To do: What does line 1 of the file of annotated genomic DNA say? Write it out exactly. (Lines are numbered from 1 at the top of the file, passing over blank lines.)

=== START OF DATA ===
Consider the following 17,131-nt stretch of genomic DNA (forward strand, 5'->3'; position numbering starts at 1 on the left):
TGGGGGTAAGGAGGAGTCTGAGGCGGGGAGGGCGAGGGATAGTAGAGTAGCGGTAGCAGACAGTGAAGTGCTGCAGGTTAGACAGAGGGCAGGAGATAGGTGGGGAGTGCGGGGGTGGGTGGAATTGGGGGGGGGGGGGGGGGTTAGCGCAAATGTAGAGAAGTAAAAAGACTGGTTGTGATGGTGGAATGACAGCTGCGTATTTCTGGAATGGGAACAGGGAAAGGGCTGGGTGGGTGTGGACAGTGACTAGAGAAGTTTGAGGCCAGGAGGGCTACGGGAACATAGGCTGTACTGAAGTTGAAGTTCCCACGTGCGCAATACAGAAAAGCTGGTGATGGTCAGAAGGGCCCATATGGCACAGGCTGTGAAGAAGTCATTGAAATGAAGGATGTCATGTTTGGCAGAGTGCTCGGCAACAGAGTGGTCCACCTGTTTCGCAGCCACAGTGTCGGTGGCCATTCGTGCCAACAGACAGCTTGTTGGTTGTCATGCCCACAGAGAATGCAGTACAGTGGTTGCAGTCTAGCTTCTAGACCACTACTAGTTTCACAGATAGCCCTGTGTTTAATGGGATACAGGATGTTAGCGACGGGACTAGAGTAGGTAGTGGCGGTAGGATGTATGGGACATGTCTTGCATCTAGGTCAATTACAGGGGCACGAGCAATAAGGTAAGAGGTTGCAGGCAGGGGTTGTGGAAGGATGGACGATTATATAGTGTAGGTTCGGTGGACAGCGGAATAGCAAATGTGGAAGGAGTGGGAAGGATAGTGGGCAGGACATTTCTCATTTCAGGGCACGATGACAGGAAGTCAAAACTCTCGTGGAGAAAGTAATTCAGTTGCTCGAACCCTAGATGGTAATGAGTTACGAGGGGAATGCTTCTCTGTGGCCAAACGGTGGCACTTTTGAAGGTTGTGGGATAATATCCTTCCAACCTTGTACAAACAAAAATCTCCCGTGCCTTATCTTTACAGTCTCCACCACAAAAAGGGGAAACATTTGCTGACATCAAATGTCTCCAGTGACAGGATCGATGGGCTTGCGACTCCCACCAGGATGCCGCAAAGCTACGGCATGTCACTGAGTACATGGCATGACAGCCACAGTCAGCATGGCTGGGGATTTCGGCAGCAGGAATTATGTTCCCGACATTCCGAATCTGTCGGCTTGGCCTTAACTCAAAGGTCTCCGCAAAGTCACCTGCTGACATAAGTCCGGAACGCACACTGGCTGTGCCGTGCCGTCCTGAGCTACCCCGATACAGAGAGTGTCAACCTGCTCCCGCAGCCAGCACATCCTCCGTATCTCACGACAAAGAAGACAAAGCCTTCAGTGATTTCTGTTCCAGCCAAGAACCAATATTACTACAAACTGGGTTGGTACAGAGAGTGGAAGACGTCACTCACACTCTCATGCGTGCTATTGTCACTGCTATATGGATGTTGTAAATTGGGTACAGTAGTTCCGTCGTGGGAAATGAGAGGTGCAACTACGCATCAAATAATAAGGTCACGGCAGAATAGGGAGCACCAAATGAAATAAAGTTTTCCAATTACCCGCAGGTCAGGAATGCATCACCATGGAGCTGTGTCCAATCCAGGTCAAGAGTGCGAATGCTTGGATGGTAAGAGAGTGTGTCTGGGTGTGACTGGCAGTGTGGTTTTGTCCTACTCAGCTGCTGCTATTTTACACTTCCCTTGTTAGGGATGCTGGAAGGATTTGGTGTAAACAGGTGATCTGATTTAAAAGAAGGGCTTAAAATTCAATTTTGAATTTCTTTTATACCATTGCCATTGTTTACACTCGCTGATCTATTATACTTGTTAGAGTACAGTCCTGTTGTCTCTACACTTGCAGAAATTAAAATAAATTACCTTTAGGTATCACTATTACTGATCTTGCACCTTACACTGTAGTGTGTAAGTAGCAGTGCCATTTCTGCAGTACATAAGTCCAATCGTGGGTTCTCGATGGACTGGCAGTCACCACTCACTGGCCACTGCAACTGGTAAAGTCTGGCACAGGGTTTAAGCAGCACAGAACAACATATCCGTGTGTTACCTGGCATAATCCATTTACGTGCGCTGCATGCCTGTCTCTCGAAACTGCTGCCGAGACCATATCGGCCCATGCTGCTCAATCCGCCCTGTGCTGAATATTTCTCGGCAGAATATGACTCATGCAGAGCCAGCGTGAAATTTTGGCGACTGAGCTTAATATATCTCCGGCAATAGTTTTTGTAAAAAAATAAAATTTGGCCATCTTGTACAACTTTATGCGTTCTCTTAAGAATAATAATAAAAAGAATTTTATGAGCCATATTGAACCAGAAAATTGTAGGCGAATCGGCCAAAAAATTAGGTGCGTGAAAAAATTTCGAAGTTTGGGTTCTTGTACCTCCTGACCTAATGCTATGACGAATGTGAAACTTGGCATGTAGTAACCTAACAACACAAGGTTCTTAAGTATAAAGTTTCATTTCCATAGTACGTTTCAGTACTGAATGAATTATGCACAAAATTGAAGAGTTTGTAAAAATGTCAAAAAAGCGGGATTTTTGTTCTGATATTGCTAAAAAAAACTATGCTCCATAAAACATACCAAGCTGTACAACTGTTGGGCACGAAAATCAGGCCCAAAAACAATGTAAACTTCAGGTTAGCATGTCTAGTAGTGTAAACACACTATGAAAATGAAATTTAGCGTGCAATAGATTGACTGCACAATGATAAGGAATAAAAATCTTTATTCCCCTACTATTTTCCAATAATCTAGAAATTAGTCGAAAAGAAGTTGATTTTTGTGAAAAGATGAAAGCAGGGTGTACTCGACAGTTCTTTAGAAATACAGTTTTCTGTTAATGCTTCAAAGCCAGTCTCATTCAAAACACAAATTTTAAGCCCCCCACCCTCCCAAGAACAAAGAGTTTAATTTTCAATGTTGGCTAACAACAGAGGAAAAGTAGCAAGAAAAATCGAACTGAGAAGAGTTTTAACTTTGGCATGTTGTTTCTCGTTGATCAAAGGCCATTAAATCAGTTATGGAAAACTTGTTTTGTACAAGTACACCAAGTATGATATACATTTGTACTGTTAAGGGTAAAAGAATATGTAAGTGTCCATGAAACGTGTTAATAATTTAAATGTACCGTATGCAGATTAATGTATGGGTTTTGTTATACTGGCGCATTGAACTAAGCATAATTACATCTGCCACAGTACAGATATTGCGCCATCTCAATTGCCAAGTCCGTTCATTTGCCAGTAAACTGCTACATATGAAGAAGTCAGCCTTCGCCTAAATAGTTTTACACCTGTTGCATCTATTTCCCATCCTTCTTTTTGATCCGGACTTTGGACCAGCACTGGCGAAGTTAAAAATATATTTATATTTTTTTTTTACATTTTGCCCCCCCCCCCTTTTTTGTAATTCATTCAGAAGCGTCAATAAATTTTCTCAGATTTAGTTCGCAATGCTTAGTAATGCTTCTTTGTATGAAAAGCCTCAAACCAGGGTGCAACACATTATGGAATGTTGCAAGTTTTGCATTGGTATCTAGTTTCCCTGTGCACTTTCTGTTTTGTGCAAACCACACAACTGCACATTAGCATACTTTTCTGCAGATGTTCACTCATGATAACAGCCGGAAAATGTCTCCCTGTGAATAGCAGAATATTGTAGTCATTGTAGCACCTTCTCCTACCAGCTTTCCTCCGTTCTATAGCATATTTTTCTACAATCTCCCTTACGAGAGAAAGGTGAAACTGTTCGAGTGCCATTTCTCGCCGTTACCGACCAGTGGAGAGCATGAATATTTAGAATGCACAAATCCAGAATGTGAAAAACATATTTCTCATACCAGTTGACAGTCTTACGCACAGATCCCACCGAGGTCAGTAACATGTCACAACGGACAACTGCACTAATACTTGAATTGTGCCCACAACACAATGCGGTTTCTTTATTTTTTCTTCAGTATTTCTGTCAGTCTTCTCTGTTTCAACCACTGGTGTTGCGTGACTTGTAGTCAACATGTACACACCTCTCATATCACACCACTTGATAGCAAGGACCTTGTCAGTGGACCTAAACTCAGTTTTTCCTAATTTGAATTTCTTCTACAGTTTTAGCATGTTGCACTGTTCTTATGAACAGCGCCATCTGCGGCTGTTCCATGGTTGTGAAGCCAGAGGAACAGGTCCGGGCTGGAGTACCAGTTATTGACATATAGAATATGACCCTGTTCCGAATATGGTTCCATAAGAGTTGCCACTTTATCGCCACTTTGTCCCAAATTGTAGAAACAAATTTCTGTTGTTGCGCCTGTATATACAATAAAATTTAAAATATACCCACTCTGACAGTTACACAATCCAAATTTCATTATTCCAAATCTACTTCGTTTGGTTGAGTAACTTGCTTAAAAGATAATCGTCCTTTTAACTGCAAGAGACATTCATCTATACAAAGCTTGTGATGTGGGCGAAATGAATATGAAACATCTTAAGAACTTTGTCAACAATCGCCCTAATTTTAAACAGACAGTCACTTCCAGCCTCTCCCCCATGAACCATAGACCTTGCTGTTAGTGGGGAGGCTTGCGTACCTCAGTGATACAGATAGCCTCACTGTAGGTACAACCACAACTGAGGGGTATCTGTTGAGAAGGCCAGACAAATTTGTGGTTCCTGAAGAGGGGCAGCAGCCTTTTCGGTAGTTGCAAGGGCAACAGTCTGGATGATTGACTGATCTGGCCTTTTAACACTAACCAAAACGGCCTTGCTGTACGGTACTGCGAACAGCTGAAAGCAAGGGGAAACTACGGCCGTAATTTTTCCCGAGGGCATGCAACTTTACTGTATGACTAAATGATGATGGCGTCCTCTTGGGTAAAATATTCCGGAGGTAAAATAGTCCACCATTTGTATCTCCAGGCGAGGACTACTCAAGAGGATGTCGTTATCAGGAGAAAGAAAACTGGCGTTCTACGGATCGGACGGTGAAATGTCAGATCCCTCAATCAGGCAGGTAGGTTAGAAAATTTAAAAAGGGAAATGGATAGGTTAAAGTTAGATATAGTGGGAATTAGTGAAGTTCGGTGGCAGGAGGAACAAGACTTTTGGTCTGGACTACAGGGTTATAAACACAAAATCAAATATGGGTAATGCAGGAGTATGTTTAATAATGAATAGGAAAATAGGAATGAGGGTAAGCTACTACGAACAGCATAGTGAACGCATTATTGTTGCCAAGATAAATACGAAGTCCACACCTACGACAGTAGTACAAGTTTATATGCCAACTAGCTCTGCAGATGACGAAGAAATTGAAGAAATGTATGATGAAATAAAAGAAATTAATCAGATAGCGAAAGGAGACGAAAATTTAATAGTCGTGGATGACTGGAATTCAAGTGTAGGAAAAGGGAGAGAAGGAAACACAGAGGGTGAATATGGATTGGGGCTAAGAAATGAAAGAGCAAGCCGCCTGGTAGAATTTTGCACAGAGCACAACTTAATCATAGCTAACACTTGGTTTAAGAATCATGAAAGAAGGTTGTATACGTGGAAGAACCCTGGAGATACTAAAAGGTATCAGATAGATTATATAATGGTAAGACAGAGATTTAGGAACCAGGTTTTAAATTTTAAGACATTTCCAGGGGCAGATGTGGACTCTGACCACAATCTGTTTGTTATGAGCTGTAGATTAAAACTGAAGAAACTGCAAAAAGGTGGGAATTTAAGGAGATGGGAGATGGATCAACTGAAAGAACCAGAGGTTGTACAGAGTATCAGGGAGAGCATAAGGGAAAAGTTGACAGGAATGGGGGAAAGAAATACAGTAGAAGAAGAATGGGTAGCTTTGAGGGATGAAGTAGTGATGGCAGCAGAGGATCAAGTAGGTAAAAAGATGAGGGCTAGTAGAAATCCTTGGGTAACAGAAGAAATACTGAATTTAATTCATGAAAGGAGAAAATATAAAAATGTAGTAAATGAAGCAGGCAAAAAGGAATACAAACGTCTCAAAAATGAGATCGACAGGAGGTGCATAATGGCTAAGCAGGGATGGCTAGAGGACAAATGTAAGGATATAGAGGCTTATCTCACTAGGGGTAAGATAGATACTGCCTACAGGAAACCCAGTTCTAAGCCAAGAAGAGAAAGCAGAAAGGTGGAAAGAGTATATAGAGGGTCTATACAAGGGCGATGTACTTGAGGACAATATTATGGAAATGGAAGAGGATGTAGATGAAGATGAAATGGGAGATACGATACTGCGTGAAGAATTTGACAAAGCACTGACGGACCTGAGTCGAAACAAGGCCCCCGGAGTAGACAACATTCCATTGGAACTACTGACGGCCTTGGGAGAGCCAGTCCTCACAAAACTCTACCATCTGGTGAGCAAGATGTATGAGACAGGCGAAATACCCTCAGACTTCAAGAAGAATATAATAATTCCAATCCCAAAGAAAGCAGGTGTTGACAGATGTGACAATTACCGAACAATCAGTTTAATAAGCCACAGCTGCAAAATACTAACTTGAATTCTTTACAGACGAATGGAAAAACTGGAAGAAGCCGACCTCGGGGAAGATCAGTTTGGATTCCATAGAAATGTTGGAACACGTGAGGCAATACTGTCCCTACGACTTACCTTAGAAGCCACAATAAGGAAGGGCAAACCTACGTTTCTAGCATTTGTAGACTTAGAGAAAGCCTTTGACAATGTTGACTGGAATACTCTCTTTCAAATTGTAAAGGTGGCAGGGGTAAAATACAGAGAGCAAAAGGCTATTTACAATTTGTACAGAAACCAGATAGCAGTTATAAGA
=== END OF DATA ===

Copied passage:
Consider the following 17,131-nt stretch of genomic DNA (forward strand, 5'->3'; position numbering starts at 1 on the left):